While Mount Rainier is the volcano most people associate with Washington, Mount St. Helens is the one Washington residents most like to discuss, especially on the anniversary of its May 1980 eruption. My work colleagues in particular each have a vivid recollection of where they were during that time and in the days and weeks afterward as the smoke and ash left their lasting marks on much of the state.
Given its significance, I knew we had to make time for a visit while we were still Washington residents. Brian had visited many moons ago when he rode his motorcycle around the U.S., but I had yet to visit and we were running out of time. We finally decided that weather be damned, we were heading down for a day and would make the best of whatever we encountered!
We left early on Saturday morning and drove to the western entrance via Route 504. Our plan was to park at Johnston Ridge Observatory, get our bearings, go for a hike, and then peruse the visitor center.
Planning note: the observatory doesn’t open until 10 a.m., and the two port-a-pots in the Johnston Ridge parking lot have been completely compromised/are unusable. The closest amenities are at Coldwater Lake, and unfortunately the ones in the picnic area were also vandalized and are closed.
I highly recommend stopping at the ones at the Coldwater Lake boat launch before you head to the observatory if you’re arriving early in the morning like we did. As an added bonus, you can walk down by the lake for incredible views from the dock!
From the Johnston Ridge Observatory parking lot we set out on the Boundary Trail for Devil’s Point.
It was extremely foggy at first but conditions continued to improve throughout our hike such that we could occasionally see most of the volcano through the clouds.
The trail is in great condition, although there are several sections where the brush has overgrown the trail quite a bit. Nothing impassable, but we were surprised given how many people travel this trail each day.
You can see it winding along the ridge in the photo below – much of the trail is exposed and dry, and the unsheltered areas can get very windy!
We were also surprised to discover that Brian’s Gaia app didn’t have the Devil’s Point trail extension listed. The on-site signage was sufficient to guide us to our final turn, but it wasn’t clear exactly where the point was located – based on other hikers’ footsteps and our own visibility of the trail, we are 99% sure we achieved it!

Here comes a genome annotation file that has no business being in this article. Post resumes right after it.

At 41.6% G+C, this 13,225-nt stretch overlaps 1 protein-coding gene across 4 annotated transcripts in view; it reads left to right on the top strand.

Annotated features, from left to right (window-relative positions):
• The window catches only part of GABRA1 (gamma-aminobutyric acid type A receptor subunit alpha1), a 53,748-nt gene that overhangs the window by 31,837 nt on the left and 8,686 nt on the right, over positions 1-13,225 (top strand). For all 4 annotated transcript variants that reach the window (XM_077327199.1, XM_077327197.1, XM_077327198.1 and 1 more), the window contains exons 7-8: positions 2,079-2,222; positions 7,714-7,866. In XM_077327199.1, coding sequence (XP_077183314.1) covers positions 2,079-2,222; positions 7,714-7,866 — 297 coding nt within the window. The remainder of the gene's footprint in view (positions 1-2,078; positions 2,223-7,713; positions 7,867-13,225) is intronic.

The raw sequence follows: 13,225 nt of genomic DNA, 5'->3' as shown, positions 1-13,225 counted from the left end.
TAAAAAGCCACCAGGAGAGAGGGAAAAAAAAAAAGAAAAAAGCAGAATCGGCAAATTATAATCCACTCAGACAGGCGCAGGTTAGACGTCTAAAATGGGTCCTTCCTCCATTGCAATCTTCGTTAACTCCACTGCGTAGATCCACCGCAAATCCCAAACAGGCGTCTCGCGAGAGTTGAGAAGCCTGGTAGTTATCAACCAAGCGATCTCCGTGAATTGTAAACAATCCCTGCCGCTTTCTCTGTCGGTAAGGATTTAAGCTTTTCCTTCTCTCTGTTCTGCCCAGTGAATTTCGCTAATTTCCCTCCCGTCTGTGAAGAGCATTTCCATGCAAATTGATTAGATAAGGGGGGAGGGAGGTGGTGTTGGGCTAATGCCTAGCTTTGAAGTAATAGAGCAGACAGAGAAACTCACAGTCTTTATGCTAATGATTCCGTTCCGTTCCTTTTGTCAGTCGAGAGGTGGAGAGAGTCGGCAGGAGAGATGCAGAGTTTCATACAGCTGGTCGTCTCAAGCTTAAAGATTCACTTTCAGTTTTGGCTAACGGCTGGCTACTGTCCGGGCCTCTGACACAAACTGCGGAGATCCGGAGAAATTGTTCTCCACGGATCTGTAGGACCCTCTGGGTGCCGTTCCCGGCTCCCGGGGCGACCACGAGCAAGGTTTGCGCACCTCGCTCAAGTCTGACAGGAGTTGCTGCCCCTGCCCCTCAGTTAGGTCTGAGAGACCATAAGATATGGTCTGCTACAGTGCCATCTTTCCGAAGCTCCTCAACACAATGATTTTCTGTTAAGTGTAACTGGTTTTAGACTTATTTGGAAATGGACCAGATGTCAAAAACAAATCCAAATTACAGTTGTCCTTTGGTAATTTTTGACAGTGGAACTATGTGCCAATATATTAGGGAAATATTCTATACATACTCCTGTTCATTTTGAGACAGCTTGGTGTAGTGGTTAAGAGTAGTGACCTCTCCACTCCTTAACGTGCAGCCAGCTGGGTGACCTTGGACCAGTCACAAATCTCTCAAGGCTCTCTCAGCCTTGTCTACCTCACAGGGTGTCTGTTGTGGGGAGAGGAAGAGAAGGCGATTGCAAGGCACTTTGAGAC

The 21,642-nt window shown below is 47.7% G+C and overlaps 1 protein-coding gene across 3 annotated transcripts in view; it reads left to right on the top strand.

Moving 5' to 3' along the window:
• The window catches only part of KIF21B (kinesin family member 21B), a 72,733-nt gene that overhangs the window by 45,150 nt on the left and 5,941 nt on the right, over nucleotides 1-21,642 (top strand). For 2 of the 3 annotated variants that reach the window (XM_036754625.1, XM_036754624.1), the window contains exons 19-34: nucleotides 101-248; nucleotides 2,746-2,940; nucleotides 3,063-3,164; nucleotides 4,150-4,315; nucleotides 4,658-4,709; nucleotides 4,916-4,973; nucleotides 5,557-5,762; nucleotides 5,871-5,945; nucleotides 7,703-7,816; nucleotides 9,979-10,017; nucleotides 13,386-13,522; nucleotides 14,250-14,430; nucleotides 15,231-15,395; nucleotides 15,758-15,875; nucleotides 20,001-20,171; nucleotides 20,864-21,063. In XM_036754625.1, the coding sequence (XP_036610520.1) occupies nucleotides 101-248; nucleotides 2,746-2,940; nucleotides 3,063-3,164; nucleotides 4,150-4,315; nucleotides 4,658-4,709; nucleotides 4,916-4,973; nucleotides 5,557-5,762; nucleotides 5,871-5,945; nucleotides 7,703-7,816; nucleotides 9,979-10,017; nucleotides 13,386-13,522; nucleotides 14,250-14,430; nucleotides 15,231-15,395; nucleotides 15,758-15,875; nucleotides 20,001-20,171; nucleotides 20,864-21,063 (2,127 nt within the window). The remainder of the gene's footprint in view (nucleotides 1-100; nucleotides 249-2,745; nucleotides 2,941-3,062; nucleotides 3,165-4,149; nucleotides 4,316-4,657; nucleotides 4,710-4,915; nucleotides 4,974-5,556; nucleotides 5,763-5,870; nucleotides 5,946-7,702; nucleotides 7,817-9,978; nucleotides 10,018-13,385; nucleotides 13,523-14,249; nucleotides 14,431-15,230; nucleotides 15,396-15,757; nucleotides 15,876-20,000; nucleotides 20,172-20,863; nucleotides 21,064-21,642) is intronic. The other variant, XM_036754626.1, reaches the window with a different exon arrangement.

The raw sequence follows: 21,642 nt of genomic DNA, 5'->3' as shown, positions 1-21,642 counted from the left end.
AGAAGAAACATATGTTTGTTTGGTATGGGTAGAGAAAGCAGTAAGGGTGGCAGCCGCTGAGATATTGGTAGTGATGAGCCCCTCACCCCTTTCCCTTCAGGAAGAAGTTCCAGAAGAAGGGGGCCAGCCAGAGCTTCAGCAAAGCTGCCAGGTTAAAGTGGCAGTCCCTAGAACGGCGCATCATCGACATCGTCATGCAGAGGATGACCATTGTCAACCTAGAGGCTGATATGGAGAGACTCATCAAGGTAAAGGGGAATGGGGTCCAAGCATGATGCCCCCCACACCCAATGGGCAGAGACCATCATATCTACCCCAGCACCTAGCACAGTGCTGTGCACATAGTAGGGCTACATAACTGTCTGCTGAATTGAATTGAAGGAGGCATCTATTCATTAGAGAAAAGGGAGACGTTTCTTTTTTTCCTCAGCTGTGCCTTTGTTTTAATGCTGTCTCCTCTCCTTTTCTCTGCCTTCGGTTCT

Along the hike, we had amazing views of the lower three-quarters of the volcano and the barren and gouged landscape along its northern side. Occasionally we caught a glimpse of the Crater Glacier near the peak, but more often we could make out the melt carving paths along the mountain side.
It was a little overcast and cool, which made for a beautiful hike – there were lots of posted warnings about water and heat for those who visit in the middle of summer.
There were a few people hiking on the main trail, but we only passed two couples on the Devil’s Point breakoff. I thought it would be a more popular stop, but if you weren’t following the signage, it would have been easy to miss the turnoff. That might have worked to our advantage!
It was clear enough to have great views of Spirit Lake from the trail. It’s amazing the number of felled trees still lining its banks all these years later. We spent some time learning about the events leading up to and following the eruption in the observatory after our hike, and it was crazy to learn how the eruption impacted Spirit Lake and other nearby waterways:
Volcanic activity and mudflows from Mount St. Helens created Spirit Lake roughly 3,000 years ago. But the 1980 eruption nearly blasted it to extinction. A debris avalanche, triggered by the eruption, slammed into the lake like an enormous tidal wave, sweeping water out of the lake basin northward and up the steep slopes of nearby Mount Margaret. Some water may have spilled over Margaret’s summit—about 800 meters above the lake’s surface. Most of the lake water rushed back down, stripping slopes of trees, rock and soil—down to bedrock—and washing all that was dislodged into the lake. Debris pushed the lake’s surface elevation 60 meters higher than its pre-eruption level of 975 meters, greatly altering its morphometry and blocking its natural outlet, the North Fork Toutle River.https://www.americanscientist.org/article/science-after-the-volcano-blew
Overall our out-and-back hike clocked in at 5.2 miles with 685 feet of gain, and it took us just under 2.5 hours with stops for photos. It was the right amount of time given the day’s visibility, and we spent another hour in the observatory soaking up the stories, hearing about the history, and enjoying the movie screening of additional photos and video footage.
No adventure would be complete without Brian throwing in a few unusual Atlas Obscura and Roadside America stops. For this trip, he discovered an A-frame house that was buried by a mudslide that was triggered by the eruption. The house, which had been newly built, was quickly filled with 200 pounds of mud and silt and remains that way today!
Bonus: a 28-feet-high concrete statue of Big Foot is a short walk across the parking lot.
It’s incredible how powerful and transformative the eruption was to the surrounding area – and how drastically the landscape changes each time there’s an eruption.
Although the weather didn’t completely cooperate for our visit, that’s the nature of mountains and volcanos! I’m thrilled we finally squeezed in a hike at Mount St. Helens.